When Baroness Hollins returned home one evening with her children she was greeted by an agitated nanny.
“The goldfish has died,” she whispered to Baroness Hollins, “but don’t worry I’ve flushed it down the loo.”
She replied: “Go down to the pet shop and buy another one straight away. Next time one dies, please show the children the dead goldfish.”
Baroness Hollins calmly relays the anecdote as we sit together on the House of Lords terrace drinking tea in the afternoon sun. Her worldly frankness jars with the serenity of this removed and privileged setting: “Death is the one thing you and I have in common,” she tells me. “Isn’t that extraordinary?”
She continues: “That’s why we have pets. One of the reasons is that it’s an education for the children
to learn about life and death and they learn about how to manage their sadness and this is one way of helping them. That’s part of death education.”
As she talks, it is evident that she champions education at its most holistic. Copies of recent books from the “Books Beyond Words” series on communicating difficult messages to people with learning disabilities, including the topics of death and sex, remain on the table from a previous meeting. The books originated from her experiences with her son, who has a learning disability.
Above all, she values a critical approach to questions, especially those concerning faith and remains inspired by her mother, who converted to Catholicism when her daughter was aged nine.
“She certainly wasn’t going to accept anything blindly because someone had told her to,” she says. “She made her own decision to become a Catholic. But it wasn’t going to be swallowing every ritual and tradition blindly. She had a very thoughtful approach to it.”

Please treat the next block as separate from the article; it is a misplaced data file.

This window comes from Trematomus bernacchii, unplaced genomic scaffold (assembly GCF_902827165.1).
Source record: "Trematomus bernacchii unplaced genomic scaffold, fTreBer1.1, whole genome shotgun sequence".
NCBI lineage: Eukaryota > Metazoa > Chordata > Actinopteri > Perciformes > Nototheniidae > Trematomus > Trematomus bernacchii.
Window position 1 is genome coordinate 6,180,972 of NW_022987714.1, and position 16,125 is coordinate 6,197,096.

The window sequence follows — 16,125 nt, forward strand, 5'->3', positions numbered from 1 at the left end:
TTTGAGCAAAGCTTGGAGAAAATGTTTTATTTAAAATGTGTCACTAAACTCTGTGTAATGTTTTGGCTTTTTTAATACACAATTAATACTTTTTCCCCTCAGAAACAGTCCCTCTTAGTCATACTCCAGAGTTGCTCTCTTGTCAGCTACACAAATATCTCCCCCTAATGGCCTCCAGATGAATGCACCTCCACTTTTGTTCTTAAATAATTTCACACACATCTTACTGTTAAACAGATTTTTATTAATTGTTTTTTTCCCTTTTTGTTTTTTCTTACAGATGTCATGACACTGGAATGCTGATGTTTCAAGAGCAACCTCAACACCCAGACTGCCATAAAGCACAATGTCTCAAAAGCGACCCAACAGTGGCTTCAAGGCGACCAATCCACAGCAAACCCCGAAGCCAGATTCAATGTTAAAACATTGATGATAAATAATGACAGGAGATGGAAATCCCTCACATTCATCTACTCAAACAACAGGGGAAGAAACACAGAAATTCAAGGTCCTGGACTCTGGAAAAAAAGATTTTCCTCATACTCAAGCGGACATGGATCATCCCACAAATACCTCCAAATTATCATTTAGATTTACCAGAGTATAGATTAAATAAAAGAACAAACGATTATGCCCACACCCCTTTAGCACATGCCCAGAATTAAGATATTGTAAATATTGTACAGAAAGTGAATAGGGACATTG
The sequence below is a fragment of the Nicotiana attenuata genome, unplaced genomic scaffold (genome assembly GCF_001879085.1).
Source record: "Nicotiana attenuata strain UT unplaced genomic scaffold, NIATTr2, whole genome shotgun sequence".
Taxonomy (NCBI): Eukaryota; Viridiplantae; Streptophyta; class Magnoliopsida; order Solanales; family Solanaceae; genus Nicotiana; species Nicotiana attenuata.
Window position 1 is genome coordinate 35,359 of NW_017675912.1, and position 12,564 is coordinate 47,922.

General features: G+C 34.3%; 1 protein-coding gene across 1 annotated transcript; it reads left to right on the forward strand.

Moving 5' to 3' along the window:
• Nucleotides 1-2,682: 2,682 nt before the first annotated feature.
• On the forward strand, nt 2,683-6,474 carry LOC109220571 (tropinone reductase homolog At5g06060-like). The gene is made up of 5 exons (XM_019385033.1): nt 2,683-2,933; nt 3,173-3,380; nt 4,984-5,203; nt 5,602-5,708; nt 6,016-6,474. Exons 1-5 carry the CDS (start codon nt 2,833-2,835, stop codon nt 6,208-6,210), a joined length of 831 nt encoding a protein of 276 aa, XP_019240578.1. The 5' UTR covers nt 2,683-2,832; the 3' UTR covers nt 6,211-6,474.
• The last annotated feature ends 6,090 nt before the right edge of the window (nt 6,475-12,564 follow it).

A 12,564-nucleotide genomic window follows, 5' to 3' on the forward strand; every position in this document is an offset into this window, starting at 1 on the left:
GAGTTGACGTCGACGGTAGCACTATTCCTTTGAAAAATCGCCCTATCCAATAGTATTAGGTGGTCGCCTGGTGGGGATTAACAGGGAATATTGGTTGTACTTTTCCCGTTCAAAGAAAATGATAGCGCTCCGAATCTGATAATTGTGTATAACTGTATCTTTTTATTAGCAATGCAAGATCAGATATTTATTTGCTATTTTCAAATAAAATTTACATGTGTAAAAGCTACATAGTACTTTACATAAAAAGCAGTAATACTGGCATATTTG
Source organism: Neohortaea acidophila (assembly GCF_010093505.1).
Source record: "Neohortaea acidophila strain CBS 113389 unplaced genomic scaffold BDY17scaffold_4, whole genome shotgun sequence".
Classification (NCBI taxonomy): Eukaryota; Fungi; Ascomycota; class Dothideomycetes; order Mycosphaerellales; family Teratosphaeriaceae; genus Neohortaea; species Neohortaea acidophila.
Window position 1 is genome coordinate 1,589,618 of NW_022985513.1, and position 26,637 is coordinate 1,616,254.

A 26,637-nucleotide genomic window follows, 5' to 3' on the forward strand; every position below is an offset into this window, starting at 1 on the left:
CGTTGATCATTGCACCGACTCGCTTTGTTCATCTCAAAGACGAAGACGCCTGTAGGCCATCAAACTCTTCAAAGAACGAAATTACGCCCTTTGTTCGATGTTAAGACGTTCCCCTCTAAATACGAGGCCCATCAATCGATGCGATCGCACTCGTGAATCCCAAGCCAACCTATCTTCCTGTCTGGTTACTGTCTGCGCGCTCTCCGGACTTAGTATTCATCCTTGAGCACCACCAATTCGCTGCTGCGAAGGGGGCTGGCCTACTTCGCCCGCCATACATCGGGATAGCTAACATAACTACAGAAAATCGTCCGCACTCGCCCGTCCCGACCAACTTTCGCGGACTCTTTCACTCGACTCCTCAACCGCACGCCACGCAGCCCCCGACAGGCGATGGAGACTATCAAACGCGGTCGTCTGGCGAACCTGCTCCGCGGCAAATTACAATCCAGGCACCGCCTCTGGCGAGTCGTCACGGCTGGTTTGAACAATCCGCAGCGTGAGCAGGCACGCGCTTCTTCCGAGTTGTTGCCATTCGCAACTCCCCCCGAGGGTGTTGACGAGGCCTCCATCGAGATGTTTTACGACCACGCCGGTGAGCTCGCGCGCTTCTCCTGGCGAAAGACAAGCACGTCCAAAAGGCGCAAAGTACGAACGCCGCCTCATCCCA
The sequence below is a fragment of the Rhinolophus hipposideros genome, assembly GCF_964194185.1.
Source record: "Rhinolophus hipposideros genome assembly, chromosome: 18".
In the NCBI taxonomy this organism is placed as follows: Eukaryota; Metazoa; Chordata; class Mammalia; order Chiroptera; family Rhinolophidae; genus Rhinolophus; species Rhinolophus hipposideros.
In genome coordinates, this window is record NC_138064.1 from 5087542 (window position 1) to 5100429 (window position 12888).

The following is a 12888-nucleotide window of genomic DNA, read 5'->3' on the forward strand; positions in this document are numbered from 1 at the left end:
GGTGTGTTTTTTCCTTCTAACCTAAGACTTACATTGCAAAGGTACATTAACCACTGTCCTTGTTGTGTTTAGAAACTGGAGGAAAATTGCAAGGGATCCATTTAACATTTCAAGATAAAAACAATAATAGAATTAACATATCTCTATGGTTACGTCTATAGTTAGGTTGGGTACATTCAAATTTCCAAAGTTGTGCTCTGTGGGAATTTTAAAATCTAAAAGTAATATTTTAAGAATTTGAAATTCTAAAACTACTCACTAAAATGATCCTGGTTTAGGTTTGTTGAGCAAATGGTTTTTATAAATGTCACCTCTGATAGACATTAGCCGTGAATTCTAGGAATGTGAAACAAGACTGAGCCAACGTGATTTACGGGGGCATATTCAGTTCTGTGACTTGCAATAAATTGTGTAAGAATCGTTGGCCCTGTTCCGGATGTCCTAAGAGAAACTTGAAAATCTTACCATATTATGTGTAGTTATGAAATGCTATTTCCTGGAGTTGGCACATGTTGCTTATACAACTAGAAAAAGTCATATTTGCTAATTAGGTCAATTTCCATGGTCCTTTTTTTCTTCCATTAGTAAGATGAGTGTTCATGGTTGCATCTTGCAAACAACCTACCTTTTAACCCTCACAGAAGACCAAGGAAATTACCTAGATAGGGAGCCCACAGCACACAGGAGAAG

It is clear, then, that from an early age Baroness Hollins possessed a natural resistance to arbitrary rules or authoritarianism. The nuns at her school told her that she would not pass her 11-plus unless she attended a pilgrimage to Lourdes. (Her mother consequently refused to send her.) They also expressed dismay that she did not wear a shamrock on St Patrick’s Day, given her Irish roots (her maiden name was Kelly.)
But she fondly recalls her headmistress Sister Monica: “She encouraged us to think about, ‘what if we’ve all been had? What if there is no God? Will I have wasted my life?’”
Few could argue that a 66-year-old woman who is former president of the Royal College of Psychiatrists, current president of the British Medical Association and a crossbench peer in the House of Lords has “wasted her life”. But despite this exceptional CV, she does not reek of cold ambition but serenity and humility.
Reflecting on the existence of God she asks me: “But how do we know? Of course we don’t know. I have space for mystery in my life. I don’t feel that I need to know exactly. If there’s a narrative which works and makes sense and I believe in it, I am not sure that I have to justify it.
“The trouble with some of the very passionate atheists who are scientists is that they believe very strongly that they are right but they can have no more certainty than people who do believe in a supernatural aspect to life. They only know what they know. They don’t know what they don’t know. That to me is the mystery of life and death.”
But the mystery of life and, more importantly, death, is one that as a society we are too afraid of in Baroness Hollins’s view.
She argues that pressure to legalise physician-assisted suicide betrays society’s trepidation concerning death. As a mother of two children with disabilities she also worries that legalisation would exacerbate society’s fear of disability. She seems reluctant to elaborate but eventually tells me: “I think it’s potentially a return to eugenics, really. At the beginning of the 20th century there was a strong eugenics movement and we’ve had it in different waves in history. The Nazi era was an example of eugenics at its worse. It’s not well known, but one of the things that the Nazi regime did was to eliminate people with learning disabilities.”
Baroness Hollins stresses that she is not suggesting that proponents of euthanasia want to see the lives of people with disability devalued, but she recalls a visit to a residential community in northern Germany. “They still had people living there who remembered their friends being rounded up and taken away to the gas chambers. They decided as a hospital to put a plaque up and there’s a chapel where they say prayers regularly for the people who were taken away to the gas chambers. But they also tell the visitors there so that they remember.”